Statement by Central Committee of Communist Party of Australia
Building the People's Movement
A response to the Socialist Alliance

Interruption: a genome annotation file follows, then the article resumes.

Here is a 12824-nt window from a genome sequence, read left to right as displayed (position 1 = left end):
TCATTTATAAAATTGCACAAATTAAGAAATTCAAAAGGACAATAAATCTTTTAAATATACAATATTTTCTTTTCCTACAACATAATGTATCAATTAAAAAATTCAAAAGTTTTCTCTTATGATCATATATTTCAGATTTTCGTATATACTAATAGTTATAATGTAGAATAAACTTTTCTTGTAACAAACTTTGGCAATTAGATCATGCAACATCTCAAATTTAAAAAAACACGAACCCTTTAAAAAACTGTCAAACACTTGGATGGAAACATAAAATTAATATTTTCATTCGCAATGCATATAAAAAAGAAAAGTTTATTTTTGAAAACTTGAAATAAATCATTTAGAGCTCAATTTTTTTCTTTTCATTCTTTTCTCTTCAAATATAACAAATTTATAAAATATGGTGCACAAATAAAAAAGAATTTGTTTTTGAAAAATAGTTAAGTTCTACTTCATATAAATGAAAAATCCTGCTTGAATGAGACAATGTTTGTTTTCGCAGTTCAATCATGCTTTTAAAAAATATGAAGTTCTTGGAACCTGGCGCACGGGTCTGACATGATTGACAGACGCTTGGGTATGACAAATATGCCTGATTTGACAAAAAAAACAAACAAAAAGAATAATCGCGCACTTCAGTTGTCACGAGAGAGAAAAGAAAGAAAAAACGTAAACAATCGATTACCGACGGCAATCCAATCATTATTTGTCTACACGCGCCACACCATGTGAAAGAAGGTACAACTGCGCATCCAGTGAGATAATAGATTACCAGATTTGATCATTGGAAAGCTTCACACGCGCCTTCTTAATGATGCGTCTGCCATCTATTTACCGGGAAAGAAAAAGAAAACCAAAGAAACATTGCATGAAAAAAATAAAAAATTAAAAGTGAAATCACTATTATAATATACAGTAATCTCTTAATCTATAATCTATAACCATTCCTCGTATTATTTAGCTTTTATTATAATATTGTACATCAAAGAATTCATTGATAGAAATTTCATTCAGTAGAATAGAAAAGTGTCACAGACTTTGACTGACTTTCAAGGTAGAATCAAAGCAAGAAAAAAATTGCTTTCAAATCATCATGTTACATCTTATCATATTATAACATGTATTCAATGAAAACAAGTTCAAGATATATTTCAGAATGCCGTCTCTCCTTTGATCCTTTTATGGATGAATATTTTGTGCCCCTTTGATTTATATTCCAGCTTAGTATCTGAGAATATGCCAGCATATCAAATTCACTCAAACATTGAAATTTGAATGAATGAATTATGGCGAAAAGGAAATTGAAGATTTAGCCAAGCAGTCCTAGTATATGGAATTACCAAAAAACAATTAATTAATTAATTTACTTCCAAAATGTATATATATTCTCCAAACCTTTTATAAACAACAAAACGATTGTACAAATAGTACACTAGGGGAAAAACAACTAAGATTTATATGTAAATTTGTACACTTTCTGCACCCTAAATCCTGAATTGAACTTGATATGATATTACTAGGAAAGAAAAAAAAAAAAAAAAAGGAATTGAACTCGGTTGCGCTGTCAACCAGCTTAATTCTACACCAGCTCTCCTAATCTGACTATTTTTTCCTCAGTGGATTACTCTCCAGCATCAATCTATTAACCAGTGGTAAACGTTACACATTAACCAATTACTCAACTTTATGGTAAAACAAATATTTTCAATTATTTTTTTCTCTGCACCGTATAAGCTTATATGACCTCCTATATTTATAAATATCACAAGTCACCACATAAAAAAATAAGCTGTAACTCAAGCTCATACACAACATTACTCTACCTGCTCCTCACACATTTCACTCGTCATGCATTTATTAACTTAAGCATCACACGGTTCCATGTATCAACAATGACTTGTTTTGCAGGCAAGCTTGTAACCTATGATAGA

The ruthless global drive of capital to maximise profits while destroying jobs, seizing public assets, crushing unions and destroying the environment has produced a worldwide wave of public anger and a global fightback. This fightback has seen loose coalitions of people, workers, students, intellectuals, small business people, farmers, struggling in many ways, in particular by taking to the streets, to oppose capitalism's anti- people policies. The latest actions in Genoa brought tens of thousands together to demonstrate against the G8 meeting. At its Ninth Congress in April this year, the Communist Party attempted to reflect the essence of this movement. The "Political Resolution" adopted begins by stating: "The worldwide struggle between the people and the transnational corporations is intensifying. "The situation in Australia and internationally is marked by this struggle, at the centre of which is the struggle between the capitalist class and the working class." Every aspect of life on the planet is falling prey to imperialism. Workers, small farmers, agricultural workers and an immense range of social strata, interest groups and NGOs are being forced to confront the big transnational corporations as they intensify their exploitation of the world's people and resources. This growing movement against corporate globalisation has found expression in Australia with increasing numbers of people rejecting the policies being implemented by both Liberal and right-wing Labor governments. Last year, a wide spectrum of forces took part in the S11 demonstrations in Melbourne, vigorously raising their voices against the participants in the meeting of the World Economic Forum. The people's movement against corporate globalisation is indeed the broadest contemporary movement objectively confronting the power of capital. Left and progressive unity In Australia, the Communist Party believes the best way to strengthen this people's movement is to draw together all the left and progressive parties, trade unions, community organisations and individuals or elements of these organisations into a popular anti-imperialist, anti-monopoly democratic front. We see this front as transcending any one party. A front of this nature presupposes agreements, either formal or informal, on issues held in common and not only at grass-roots level. It needs to involve and find agreement at the leadership level of organisations as well. It is a coalition of this nature which can mobilise thousands and tens of thousands of workers and people from other social groups who are opposed to the corporate agenda of privatisation, the attacks on the living and working conditions of all working people, whether in the cities or the country. Some in this democratic front will campaign on the environment, others will defend public education and the public health system, others will defend jobs and the industrial rights of the trade union movement. Country people will fight for adequate services and against the fleecing of small farmers by the processing companies, the banks and the huge supermarket chains. A place in the anti-imperialist, anti-monopoly democratic front has to be found for all these streams of opposition to what is being done to the working people, the poor, the unemployed, the homeless, the farmers, pensioners, indigenous people, migrants and others. In our opinion it is vitally important to build such a movement. Only such a broad coalition of left and progressive forces can change the direction of politics in Australia. In building a democratic front, care must be taken not to exclude any potential supportive party, organisation or individual, even though different opinions and policies will inevitably exist on various questions. This movement, which is in embryonic form in Australia, is not the property of any one party or group and to claim otherwise, or any attempt by any political party to "capture" it for its own purposes, cannot be accepted. A narrowly-based left alliance In Australia, on 17 February 2001 eight left groups and parties formed the Socialist Alliance. The eight founding members are the Freedom Socialist Party, Democratic Socialist Party (DSP), the International Socialist Organisation (ISO), Socialist Democracy, Worker-Communist Party of Iraq (in Australia), Workers Power, Workers Liberty, and Workers League. The Socialist Alternative organisation seems to have subsequently joined. The alliance is an organisation of left parties and individuals brought together around a common platform for the forthcoming Federal election. The alliance states that "membership is open to any individual who broadly agrees with the aims and objectives of the alliance and agrees to participate in the non-sectarian, co-operative spirit of the Alliance". While the Socialist Alliance may build a level of unity, mainly among some of the left forces and raise consciousness about some of the pressing issues of the day, the structure of the Socialist Alliance and its political perspective are not sufficient to build the lasting movement needed to bring about fundamental change in Australia. We consider the Socialist Alliance to be narrowly-based, pre-empting the necessarily painstaking process of developing a genuine, soundly-based left and progressive alliance. Such "jumping the gun" is typical of a sectarian approach. The Alliance includes left and ultra-left groups but excludes progressive groups. Its attitude to alliances and coalition building is flawed, focussing on capturing instead of building the movement. Before the initial meeting of the Socialist Alliance, the DSP and the ISO had already determined many of the basic platform positions and the organisation's name. The DSP and the ISO have double the representation on the Alliance's National Committee compared to other affiliated organisations. In fact, the Socialist Alliance is not a coalition but a centralised pseudo-party under the control of the two largest participating organisations, the DSP and the ISO. Other organisations are expected to submit to this agenda rather than joining on the basis of equality. Why the CPA did not join The Communist Party of Australia has decided not to participate in the Socialist Alliance, together with a number of other left and progressive parties and organisations which were either not invited to join or have decided not to. These include the Socialist Party, the Progressive Labour Party, the CPA (M-L), the Maritime Unionist Socialist Activities Association (MUSAA), the Marxist Workers' Party and The Greens. There are also those on the left of the ALP who are willing to break with that party's right-wing economic rationalist policies and are potential allies and participants in the anti-corporate struggle. There are also many small farmers and small business people who are being impoverished and bankrupted by the GST and the exploitation by the big companies, processors and supermarkets. These groups are already involved in their own struggles against the policies of the economic rationalists. In an open letter on the Socialist Alliance, the Socialist Party said: "We support a united front or coalition of left parties and individuals — not a centralised party dominated by the ISO and DSP... We want to expand election co-operation to the Greens, independent activists, trade unions, etc. Unfortunately the current plan for the organisation of the Socialist Alliance is too centralised and therefore under the domination of the ISO and DSP. "If other real forces were involved in the Socialist Alliance, such as community groups, trade unions, significant numbers of youth etc, it would be a different matter......" The CPA agrees with this evaluation and, importantly, the call for a united front that includes trade union and community forces and other political parties and organisations. Principles of unity and co-operation We believe there are some principles which should be accepted by all organisations prepared to work together and to eventually establish a representative coalition or alliance. These principles include mutual respect and honesty and consultation at every step of the unity-building process. Agreements must be reached by consensus, with voting resorted to only as a last resort and limited to procedural matters. Where agreement is not reached, this issue should be put aside with each organisation free to express its views using its own facilities. Once agreements are reached all organisations must help to popularise and put them into practice. Discussion and agreement at leadership level must be backed up and deepened by co-operation at all levels of the organisations involved. Ideological differences should not stand in the way of co-operation on issues held in common. It is logical to expect that there will be a contest of ideas between co-operating organisations but such a contest should be stated in a manner that does not undermine the unity achieved but contributes to clarity and to strengthening the developing unity. Of course, each organisation is free to publish its views and carry out activities in support of its own policies that are not the subject of agreements. In this way the autonomy of each organisation is protected. Through the process of joint struggle, trust will be built between organisations and individuals and this will be the binding force that strengthens the coalition and makes it a viable and lasting organisation. Unity and agreement should grow as a process but they cannot be ordained by certain organisations through their domination over others. We believe there are already many policy issues which find widespread agreement but it is not the purpose of this statement to list them. Winning government It is becoming clearer to many that the capitalist system is unable to satisfy the needs of the working people. In fact, capitalist policies are impoverishing the people and taking away many of our rights won in struggles over many years. It is for this reason the CPA advocates action to bring an end to the corporate control of our economy and political system. Replacing capitalism with socialism is our ultimate goal. This political perspective is not yet held by the overwhelming majority who are joining in the struggles against the corporations. A united left and progressive movement must have as its first major goal the breaking of the two-party system and the formation of a government of a new type. We see the winning of government by an anti-imperialist, anti- monopoly democratic front as a first step in the protracted and historical struggle to wrest power from the capitalist ruling class. State and Federal elections over the past 10 to 15 years show an increasing number of voters no longer voting for either of the mainstream political parties. The real need is to build a strong and acceptable alternative which is capable of uniting in action the various forces opposed to the economic rationalist policies of the big corporations and the governments which do their bidding. It is our opinion that no single party alone has, at this time, the strength or popular support to present the alternative that people are seeking. A left and progressive alliance could create this necessary alternative. It would be committed to changing the political and economic direction of Australian politics and give priority to meeting the needs and interests of the working people, pensioners, farmers, indigenous people, shopkeepers, educators, young people, women and migrants. The alliance would accept the responsibility of establishing a new type of government and severely restricting the rampage of the corporations. Such a government would not yet be a socialist government, but of necessity would be closely linked with the people's mass movement and struggles. To be effective it would challenge the rights and privileges of the corporations in the battle to implement the policies of the left and progressive democratic front. A major goal would be to substantially curb the power of the big corporations, while expanding the democratic rights of the people, especially the working class and the trade union movement. Shortcuts in building such a left and progressive force cannot provide solutions to the immense and very real problems that the working class and progressive forces in society face today. For all these reasons we do not believe that the hastily established Socialist Alliance meets either the possibilities or requirements of the times. The Communist Party of Australia will continue its efforts to build a genuine left and progressive alliance.